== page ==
“He was a man of integrity, just honest, trustworthy,” Shelley said. “A very serving man. He would help anyone.” His wife recounted Richard’s sense of humor and ability to engage with people as prominent personality traits that endeared him to many. “He just was wonderful,” Florine said. “A very, very kind man.”


Jim Felton

Jim Felton doesn’t much like talking about himself, but fortunately others are willing to sing his praises. The Korean War veteran was recently honored for his service by Tecumseh’s VFW Post 4187 and American Legion Post 34 during Memorial Day ceremonies May 29 at Brookside Cemetery.

His youngest daughter, Vickie, newly elected commander of the VFW post, said her father was so focused on being responsible for the 21-gun salute that he wasn’t aware what was happening. “I didn’t even hear my name mentioned,” he said.

“I led him up to the stage so he would know where to go,” Vickie said. He was awarded the 2017 Patriot of the Year award, a United States flag and two plaques of recognition. “I was very surprised, very appreciative to get it,” Jim said.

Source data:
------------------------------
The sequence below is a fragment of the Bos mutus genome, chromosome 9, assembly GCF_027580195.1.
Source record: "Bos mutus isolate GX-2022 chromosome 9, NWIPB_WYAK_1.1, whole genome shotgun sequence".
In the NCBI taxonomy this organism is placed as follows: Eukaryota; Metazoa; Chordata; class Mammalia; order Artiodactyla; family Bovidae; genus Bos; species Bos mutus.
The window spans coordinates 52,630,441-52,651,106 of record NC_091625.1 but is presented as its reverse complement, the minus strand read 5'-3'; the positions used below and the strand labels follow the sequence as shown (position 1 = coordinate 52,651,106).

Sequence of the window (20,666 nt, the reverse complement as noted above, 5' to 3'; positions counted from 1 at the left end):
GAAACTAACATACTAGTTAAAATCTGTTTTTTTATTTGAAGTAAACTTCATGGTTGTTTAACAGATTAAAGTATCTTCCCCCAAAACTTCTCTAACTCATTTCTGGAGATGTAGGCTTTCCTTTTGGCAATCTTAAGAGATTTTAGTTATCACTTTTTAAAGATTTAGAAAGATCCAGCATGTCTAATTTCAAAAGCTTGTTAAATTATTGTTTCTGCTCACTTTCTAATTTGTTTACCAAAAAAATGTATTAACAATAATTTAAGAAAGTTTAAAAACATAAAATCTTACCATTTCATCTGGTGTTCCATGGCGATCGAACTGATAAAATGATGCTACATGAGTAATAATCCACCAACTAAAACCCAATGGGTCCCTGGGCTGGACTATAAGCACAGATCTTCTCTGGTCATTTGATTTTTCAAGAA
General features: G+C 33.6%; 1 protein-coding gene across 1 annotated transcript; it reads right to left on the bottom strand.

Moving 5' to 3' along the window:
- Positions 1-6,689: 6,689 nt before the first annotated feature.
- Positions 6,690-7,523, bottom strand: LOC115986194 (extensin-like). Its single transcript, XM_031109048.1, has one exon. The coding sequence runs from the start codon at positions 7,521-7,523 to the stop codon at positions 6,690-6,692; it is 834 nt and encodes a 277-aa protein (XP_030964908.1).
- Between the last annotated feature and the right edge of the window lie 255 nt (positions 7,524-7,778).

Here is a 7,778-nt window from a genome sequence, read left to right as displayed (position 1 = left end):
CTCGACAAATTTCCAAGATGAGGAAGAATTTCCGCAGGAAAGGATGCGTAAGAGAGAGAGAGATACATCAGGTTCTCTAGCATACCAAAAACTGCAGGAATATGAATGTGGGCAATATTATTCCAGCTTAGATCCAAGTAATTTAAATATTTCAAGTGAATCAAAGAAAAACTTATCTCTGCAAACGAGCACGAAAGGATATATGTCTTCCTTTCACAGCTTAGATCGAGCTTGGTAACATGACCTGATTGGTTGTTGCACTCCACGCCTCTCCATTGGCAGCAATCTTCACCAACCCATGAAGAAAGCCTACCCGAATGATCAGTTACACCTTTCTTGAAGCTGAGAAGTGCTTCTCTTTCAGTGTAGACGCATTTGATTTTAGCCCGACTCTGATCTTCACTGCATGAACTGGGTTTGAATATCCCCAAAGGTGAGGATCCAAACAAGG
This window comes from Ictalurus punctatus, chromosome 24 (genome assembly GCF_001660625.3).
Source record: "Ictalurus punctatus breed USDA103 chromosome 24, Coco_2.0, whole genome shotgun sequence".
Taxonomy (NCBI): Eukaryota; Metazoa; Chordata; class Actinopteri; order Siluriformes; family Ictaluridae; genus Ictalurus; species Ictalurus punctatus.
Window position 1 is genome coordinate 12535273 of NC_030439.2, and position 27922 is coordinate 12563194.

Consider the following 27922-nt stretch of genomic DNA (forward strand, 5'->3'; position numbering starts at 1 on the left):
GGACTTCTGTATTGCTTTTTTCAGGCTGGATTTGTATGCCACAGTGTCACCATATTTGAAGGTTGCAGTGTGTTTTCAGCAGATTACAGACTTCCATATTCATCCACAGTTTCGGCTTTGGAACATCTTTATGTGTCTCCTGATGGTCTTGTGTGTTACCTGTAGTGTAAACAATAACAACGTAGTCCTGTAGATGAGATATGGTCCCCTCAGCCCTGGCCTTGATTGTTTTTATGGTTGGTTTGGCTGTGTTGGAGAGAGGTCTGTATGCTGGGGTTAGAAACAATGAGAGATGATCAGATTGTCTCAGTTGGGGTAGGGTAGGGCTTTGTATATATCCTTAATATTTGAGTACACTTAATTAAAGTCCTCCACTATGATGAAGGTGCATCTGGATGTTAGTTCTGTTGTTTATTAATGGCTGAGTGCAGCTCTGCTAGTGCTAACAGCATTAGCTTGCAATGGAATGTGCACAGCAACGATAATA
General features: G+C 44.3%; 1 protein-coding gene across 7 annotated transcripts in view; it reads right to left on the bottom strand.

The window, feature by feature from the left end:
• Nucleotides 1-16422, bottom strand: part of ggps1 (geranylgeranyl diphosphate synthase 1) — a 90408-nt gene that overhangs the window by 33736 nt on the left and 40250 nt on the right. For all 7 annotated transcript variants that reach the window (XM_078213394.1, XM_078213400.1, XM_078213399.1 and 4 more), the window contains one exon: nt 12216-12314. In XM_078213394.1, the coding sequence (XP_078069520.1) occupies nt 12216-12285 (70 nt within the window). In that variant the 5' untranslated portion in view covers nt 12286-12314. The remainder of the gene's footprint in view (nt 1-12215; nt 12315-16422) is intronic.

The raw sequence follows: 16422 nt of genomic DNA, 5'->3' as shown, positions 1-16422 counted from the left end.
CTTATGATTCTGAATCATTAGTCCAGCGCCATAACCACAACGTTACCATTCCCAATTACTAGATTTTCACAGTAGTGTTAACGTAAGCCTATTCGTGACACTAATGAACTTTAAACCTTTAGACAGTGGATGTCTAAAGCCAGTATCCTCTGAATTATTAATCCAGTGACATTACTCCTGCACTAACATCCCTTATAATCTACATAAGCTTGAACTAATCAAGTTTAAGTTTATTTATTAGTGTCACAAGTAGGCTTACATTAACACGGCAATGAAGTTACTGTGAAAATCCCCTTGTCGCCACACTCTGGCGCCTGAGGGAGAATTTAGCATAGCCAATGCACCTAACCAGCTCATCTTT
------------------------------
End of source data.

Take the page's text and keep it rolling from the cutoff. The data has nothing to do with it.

“I was thrilled,” Jim’s wife Marilyn said with pride and a bit of emotion. “I think he deserved it. He’s worked hard for it.” She said the family has been active in working on behalf of the VFW and the American Legion. “We’re just overwhelmed.”

The West Virginia native came to Tecumseh in the summers after his sophomore and junior years of high school, stayed with his older sister and her husband and worked in the area, and returned after graduation. He met Marilyn, who grew up in Holloway, in 1951 on a blind date arranged by a friend. “I went, and that was it,” she said.

Jim enlisted in the Navy the same year. “We were married on December first and he went into the Navy on December third,” Marilyn said. His ship was based in Boston and he spent time overseas and in Japan and Korea. Their first daughter was born while he was in Korea. “She was about three or four days old before I knew it,” said Jim. At that time, Marilyn worked at the Holloway telephone company, and no messages could be sent out of the country due to security issues. “Fortunately my main operator, she had a few connections and finally got a telegram sent out to him,” she said.